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Book Club: The Quest for Happiness


We are on chapter 4 this week in our book club. The quest for happiness…that is what it boils down to, doesn’t it?

Most everything we do on a daily basis is either directly or indirectly related to seeking fulfillment, happiness. How we spend our time? How we spend our money? Even how we spend our thoughts?  They all come back to seeking to fulfill an intrinsic need within ourselves.  Vicki refers to it as happiness.

Three Questions

This quest for happiness is broken down further by three key questions.

  • Are you receiving fulfillment, satisfaction and value proportional to the life energy you expend on a a task? Hello! This is a question that runs through my head constantly now. Especially at those moments when I want to just sit and veg in front of a screen. But also at times when I consider a job opportunity or client project.
  • Is this expenditure in line with your values and life purpose? I have given up so much and settled for so much in the last few years in particular that really are not in line with my values or purpose. Now I’m really focusing on a finding balance between work and my life’s purpose because my work is certainly not it. It’s a means to an end.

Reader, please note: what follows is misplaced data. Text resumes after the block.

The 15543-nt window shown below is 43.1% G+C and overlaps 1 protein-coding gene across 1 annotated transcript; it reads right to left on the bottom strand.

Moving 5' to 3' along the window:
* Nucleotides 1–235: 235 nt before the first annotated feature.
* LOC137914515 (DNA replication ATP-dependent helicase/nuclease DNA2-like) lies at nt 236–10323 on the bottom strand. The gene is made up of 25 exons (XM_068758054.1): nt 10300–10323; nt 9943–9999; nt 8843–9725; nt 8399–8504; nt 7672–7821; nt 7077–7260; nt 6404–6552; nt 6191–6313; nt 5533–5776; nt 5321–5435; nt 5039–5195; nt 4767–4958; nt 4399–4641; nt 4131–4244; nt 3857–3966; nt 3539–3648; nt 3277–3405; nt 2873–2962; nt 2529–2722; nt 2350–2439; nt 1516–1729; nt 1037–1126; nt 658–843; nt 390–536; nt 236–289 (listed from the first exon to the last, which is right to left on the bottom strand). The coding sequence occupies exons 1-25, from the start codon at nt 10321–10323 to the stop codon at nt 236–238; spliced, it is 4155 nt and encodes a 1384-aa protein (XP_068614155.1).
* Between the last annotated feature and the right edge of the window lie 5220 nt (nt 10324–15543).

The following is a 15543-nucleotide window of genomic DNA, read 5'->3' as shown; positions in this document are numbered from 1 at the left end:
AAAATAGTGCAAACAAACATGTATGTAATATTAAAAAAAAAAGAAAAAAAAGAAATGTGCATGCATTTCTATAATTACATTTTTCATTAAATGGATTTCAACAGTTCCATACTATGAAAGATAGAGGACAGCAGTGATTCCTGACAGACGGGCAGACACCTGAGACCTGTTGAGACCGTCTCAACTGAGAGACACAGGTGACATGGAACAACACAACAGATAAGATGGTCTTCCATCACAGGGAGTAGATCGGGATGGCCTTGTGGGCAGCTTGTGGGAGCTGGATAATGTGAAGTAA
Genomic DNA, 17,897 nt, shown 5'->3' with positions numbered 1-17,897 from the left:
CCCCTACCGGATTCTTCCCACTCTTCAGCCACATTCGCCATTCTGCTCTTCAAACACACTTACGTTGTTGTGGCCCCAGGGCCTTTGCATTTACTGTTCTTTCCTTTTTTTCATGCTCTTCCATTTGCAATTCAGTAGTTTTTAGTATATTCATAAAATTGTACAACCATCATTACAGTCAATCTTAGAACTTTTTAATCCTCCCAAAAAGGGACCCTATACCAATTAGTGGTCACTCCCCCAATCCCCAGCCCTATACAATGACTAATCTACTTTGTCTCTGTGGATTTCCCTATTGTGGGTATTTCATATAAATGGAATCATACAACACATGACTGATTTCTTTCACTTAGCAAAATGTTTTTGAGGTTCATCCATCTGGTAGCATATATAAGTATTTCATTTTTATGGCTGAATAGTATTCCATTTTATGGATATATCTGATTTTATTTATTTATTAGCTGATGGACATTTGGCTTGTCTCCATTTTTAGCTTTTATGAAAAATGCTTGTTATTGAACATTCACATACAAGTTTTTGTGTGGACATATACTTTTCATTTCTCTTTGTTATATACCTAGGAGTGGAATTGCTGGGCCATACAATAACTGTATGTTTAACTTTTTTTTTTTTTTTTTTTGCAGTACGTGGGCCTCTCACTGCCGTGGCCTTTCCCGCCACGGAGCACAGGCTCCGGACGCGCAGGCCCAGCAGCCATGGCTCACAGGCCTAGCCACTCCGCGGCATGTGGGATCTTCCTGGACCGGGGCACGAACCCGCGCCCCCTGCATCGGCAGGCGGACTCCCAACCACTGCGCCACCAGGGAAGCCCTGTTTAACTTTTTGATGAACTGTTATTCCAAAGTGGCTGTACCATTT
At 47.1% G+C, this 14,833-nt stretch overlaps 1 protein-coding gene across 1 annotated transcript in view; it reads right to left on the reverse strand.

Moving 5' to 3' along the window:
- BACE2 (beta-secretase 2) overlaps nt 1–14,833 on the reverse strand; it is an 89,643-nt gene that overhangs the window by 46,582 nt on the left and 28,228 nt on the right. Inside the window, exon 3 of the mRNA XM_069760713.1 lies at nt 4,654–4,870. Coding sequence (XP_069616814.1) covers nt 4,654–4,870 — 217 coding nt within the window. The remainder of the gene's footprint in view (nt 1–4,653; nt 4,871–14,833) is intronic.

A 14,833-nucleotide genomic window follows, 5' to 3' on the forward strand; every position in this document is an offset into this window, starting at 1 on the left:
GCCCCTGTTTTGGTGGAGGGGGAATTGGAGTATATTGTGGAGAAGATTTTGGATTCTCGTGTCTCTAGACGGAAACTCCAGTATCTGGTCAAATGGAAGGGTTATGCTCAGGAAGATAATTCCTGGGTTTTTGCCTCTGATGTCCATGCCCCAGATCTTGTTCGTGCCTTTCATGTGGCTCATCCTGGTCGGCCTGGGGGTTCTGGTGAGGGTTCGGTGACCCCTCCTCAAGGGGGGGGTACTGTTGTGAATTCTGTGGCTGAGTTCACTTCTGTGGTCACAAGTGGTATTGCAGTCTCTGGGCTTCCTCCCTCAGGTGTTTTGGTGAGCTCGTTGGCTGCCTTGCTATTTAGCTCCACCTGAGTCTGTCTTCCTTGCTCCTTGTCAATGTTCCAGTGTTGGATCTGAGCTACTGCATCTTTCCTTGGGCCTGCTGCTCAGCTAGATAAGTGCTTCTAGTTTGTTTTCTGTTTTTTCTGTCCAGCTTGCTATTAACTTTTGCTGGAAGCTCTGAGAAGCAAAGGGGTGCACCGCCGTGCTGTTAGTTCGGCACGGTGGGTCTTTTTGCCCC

• How would my use of energy change IF I didn’t have to work for money? This one has about given me an ulcer. My life would be completely different if I didn’t have to spend so much of my time working for money. And this is the key to the change I am implementing now as I build my business – balance, maybe not evenly balanced, but more balanced.

Balancing Responsibility with Passion

I believe many who have read this blog for a while would say for most of the last 14 years, I have skewed my life’s priorities towards my passion rather than responsibility. Resulting in the financial mess that is my life. They are right.

I suck at that balance. But in the last couple of years, I have made much more responsible decisions (not all, but a lot more.) And as a result, have HATED my life. I’ve hated living. Oftentimes, I haven’t seen much purpose in living.